Ernie was born at home, in Brighton, in central Alabama. He came to Florida in 1965 to attend Florida State University for graduate school. He explained,

“I became interested in music [learning how to play a musical instrument] while listening to Jim Connor and Richard Lockmiller play at a little ‘beatnik’ place in Birmingham. Jim frailed banjo simply, but very fast and clean. I loved it.”

Ernie explained further how he chose the banjo.

“One night I went to a drive-in that would serve beer, with a friend of mine. Two girls came along.  One got in the back seat with him because he played a four-string guitar, and the other, not quite so attractive, girl got in the front seat with me. After they left, I said, ‘Louie, I need to get one of those four-string guitars.’ And he said, ‘No, man. Don’t get a four-string guitar. I’ve got a four-string guitar.’ And I said, ‘Well, what should I get?’ and he said, ‘Get a banjo.’”

Jim and I began laughing. Ernie is a master at story telling. I asked if it was a true story. He raised his eyebrows, looked me straight in the eye, acting surprised that I would question his story. Emphatically he told me it was the truth and that I was interviewing him, and he was answering my questions, so everything was going to be true. One thing Ernie has always been with me, is honest and to the point. He continued with his story, 

“The next day I called a pawn shop in Birmingham, and I went up there and bought a Kay open-back banjo for thirty dollars. I came home and called Louie, and he said, ‘Man, you’re never going to learn to play the banjo!’ and I never saw Louie again.”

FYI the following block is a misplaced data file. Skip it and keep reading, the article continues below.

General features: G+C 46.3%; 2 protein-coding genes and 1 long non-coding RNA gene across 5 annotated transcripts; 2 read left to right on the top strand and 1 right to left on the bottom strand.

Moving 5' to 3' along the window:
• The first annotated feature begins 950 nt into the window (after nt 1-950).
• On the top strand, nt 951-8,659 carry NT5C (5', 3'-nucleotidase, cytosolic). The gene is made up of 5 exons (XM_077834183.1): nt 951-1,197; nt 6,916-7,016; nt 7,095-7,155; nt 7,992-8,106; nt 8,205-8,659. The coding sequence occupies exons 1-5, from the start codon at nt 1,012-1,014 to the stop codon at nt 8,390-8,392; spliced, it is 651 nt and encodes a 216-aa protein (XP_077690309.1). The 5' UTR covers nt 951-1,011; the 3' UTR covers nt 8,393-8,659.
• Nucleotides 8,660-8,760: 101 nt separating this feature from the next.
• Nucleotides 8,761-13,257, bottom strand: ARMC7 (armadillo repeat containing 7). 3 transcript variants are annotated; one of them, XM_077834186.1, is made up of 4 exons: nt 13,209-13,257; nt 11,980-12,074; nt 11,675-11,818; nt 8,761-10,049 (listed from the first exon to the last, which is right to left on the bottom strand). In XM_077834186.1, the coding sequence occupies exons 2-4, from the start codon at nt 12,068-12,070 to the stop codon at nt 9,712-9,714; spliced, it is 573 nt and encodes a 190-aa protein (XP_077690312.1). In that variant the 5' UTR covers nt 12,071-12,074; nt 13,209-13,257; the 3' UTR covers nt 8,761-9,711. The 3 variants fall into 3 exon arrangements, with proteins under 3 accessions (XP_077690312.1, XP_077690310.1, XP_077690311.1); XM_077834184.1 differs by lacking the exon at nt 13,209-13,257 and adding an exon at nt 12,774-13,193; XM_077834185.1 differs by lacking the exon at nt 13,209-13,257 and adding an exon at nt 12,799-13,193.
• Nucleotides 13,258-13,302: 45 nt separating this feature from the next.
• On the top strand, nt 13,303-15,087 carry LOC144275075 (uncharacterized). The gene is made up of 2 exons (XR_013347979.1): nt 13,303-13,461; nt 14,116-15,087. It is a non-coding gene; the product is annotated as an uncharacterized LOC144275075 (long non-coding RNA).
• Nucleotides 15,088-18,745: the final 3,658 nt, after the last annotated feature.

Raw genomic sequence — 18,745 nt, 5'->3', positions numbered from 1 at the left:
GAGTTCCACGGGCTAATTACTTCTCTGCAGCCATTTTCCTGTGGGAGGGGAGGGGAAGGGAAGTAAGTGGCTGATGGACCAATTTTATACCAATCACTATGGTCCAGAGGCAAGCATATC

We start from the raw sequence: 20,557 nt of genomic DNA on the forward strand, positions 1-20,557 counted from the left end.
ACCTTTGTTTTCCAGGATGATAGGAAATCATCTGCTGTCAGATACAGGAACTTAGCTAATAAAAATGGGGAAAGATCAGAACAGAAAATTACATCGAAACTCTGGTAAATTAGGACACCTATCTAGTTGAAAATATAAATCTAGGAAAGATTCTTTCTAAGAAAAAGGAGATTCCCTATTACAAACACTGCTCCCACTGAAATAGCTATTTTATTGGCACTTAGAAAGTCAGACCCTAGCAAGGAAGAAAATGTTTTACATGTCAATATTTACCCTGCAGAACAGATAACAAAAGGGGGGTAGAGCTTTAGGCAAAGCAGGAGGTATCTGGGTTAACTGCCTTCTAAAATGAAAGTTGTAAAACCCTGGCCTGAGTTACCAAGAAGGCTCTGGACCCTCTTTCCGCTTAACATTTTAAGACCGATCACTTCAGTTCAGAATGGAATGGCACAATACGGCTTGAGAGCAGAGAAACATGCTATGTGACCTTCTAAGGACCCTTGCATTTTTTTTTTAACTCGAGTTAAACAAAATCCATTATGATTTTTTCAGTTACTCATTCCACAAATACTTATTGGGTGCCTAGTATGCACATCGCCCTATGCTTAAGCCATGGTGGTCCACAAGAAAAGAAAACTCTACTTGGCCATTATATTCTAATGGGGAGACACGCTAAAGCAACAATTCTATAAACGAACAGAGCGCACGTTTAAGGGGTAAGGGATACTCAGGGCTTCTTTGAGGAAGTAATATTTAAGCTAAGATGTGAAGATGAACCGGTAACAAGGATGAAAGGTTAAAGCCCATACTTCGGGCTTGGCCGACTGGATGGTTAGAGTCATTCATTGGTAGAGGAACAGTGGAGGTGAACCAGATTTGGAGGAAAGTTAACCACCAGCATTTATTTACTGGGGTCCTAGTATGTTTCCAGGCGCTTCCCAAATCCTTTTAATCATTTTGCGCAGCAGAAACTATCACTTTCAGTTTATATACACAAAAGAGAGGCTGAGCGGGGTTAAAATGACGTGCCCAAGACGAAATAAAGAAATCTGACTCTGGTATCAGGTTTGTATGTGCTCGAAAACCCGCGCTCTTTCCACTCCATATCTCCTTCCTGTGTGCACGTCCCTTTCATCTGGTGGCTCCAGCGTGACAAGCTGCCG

Jim and I laughed again. Ernie continued, 

“I took six lessons from a guy named Bill Nailen, who wrote for the Birmingham News, and after that I was on my own. Every lesson he taught me was something different. He taught me to up-pick, then to frail, then some bluegrass rolls.”

Bluegrass rolls? I was surprised. Ernie is now known for his ‘old time’ style of playing banjo. I asked him if his banjo was a bluegrass banjo. I know there is a difference between the two types of banjos, the resonator on the bluegrass banjo, for instance. His reference to learning bluegrass rolls confused me. He described his Kay banjo, 

“It cost thirty dollars and had thirty brackets on it, which I heard was a way to tell it was one of the better cheap banjos. So, I started trying to play like Jim Connor, doing the best I could, and it never once got [me the girl].”

Ernie’s knowing how to do bluegrass rolls should not surprise me. He is loaded with all kinds of musical performance knowledge and skills that go beyond a particular music style. Once he got me to play Bobby Troup’s 1946 hit song, “Route 66.” He was a member of the New Sand Mountain Wildcats who played together for 35 years and first appeared in 1978 at the Florida Folk Festival. 

Jim was born in Tampa at Tampa General Hospital. Smiling, Jim tells us,

“I grew up in Tampa. My dad had a grocery store and ship chandler business down in Port Tampa City, which is ‘not’ the Port of Tampa, between 1940 and 1960. I’m a third generation Florida Cracker. And my granddaddy’s parents came down here from Georgia.”

“Cracker” is a term associated with the cattle drivers of Florida, whose whips made a cracking sound as they drove cattle to the cattle yards. It has come to refer to all native Floridians. Many people who reside in Florida come from other states and countries, so being a native Floridian, or a Florida Cracker, is honored by many multi-generational Floridians. Jim continued telling about his journey to musicianship and being a collector of ‘old time’ music recordings,